Killing Time — Jenny Odell at Digital Aesthetics Workshop

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I am excited to announce our first meeting of the Linda Randall Meier Research Workshop on “Digital Aesthetics: Critical Approaches to Computational Culture” (more colloquially known as the Digital Aesthetics Workshop) for the 2019-2020 year — our third year. On October 23rd, 5-7 PM, in the Stanford Humanities Center Board Room, we’ll host artist and critic Jenny Odell, who will share some research from her new book project.

One of the threads of Odell’s last book, the critically acclaimed How to Do Nothing: Resisting the Attention Economy, concerned the ways in which the “time is money” equation has become more and more pervasive, extending into realms of leisure and even sleep. This talk will examine the history of how time became money in the modern sense; contrast homogeneous, commodified time with heterogeneous ecological time (migrations, flowering events, stages of succession, etc.); and delineate the increasing clash between these two views of time within the context of climate change.

2-Year Postdoc: Mellon Fellowship of Scholars in the Humanities at Stanford

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My department, the Department of Art & Art History at Stanford, is one of four (along with East Asian Languages & Cultures, English, and Theater & Performance Studies) looking to host a recent PhD as a 2-year Mellon Fellow. The position offers ample time to research, a generous stipend ($83,000), full benefits, a research fund, and an opportunity to work with some amazing people in the humanities at Stanford.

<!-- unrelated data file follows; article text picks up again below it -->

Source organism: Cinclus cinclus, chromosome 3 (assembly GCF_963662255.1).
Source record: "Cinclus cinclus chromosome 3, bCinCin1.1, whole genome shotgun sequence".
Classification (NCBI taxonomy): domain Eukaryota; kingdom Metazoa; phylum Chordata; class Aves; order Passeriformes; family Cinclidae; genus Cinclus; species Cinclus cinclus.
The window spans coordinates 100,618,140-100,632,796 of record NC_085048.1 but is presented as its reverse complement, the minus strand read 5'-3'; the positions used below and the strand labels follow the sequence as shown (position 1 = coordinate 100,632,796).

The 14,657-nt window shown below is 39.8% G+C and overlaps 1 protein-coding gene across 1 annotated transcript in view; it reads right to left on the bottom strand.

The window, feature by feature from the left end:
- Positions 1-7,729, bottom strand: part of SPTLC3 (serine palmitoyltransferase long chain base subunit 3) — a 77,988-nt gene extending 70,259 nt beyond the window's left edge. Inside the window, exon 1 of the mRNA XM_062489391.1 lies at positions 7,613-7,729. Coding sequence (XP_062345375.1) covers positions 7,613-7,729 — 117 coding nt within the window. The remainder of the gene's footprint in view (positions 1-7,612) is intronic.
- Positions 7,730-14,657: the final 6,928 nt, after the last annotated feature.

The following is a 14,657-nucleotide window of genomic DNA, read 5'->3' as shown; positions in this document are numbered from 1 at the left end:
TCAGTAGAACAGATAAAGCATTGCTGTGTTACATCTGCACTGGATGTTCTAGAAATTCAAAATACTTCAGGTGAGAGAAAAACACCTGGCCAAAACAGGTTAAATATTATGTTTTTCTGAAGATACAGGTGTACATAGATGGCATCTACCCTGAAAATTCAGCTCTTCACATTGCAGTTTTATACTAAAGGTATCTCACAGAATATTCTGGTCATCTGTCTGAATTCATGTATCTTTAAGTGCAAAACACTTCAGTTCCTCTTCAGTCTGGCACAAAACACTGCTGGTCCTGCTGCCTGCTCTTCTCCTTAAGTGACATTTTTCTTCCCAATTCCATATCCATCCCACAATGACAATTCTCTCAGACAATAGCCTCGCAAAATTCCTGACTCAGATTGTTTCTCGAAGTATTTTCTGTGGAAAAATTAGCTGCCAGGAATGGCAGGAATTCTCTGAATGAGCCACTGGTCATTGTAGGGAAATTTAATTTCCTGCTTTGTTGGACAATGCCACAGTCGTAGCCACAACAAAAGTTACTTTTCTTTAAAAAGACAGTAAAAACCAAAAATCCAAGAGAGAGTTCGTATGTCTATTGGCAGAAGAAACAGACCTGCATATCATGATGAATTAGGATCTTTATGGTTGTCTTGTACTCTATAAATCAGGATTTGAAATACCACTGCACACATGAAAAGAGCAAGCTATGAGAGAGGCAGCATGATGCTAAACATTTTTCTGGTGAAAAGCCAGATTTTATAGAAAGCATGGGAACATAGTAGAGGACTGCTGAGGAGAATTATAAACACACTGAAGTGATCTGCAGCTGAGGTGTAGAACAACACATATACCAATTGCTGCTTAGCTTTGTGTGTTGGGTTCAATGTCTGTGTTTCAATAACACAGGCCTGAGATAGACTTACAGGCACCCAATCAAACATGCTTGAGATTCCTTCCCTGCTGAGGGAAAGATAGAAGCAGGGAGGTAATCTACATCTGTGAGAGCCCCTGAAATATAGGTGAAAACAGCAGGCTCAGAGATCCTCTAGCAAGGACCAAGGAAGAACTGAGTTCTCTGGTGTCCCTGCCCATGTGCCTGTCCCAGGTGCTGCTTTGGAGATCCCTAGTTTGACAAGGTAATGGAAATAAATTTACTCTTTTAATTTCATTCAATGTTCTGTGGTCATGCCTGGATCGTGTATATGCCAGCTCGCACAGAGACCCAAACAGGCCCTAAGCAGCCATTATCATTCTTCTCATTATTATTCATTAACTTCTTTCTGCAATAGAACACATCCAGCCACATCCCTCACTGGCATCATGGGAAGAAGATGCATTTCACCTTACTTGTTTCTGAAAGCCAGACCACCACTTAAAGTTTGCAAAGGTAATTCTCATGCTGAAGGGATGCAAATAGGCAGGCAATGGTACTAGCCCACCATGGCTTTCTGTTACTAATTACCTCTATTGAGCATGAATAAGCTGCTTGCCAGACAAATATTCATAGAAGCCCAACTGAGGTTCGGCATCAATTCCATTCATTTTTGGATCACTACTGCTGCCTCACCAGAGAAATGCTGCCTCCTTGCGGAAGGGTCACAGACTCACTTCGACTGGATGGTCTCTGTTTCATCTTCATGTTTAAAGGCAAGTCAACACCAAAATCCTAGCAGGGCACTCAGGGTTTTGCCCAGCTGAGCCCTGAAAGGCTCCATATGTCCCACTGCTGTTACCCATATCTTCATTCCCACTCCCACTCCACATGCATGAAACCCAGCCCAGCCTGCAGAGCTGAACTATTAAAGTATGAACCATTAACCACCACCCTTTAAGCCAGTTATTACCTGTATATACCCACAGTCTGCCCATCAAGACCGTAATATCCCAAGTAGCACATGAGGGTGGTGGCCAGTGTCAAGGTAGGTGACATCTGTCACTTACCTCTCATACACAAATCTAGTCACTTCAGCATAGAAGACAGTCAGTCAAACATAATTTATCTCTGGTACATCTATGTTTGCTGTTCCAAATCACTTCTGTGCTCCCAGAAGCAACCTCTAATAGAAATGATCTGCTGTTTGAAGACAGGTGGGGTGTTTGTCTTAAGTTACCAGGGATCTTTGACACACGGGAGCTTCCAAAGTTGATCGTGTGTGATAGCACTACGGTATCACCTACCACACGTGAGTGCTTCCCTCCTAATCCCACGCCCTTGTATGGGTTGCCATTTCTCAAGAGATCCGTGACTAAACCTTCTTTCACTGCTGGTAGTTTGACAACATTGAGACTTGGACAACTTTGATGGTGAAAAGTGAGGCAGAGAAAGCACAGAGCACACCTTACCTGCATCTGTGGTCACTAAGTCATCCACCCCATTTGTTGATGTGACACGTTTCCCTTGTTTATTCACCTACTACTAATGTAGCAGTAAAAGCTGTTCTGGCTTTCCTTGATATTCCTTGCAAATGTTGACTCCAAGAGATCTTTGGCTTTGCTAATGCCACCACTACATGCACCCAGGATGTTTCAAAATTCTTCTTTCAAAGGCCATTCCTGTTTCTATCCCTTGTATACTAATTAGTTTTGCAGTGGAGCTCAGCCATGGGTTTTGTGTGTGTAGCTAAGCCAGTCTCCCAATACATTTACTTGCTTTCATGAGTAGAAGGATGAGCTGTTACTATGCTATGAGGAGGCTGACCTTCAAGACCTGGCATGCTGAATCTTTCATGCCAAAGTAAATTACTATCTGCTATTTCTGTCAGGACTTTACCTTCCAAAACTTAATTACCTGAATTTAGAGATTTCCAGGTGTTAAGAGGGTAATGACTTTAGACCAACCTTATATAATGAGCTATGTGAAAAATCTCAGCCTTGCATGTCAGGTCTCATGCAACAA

Full details, eligibility, requirements, and application process are outlined on the website of the Stanford Humanities Center.

Please spread the word if you know someone who would benefit from this opportunity!

Writing at the Speed of Thinking — Miyako Inoue at Digital Aesthetics Workshop

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For our final event of this year’s Digital Aesthetics Workshop (which, we can now confirm, will return next year!), Stanford’s own Miyako Inoue will be presenting her current research on the Japanese typewriter. Her session promises to consider the effects of media on thought, to push technology studies towards the history of empire, and to argue with Friedrich Kittler. Needless to say, we are thrilled to have her!

The event takes place on Tuesday, May 29, from 5-7 in the Board Room of the Stanford Humanities Center.

There is no pre-circulated reading. However, attendees are encouraged to familiarize themselves with Kittler’s “Typewriter” chapter in Gramophone, Film, Typewriter.

RSVP to deacho@stanford.edu

Snacks and wine will be served

Dr. Miyako Inoue

Writing at the Speed of Thinking: The Japanese Kana Typewriter and the Rehabilitation of the Male Hand

Tuesday, May 29, 5:00-7:00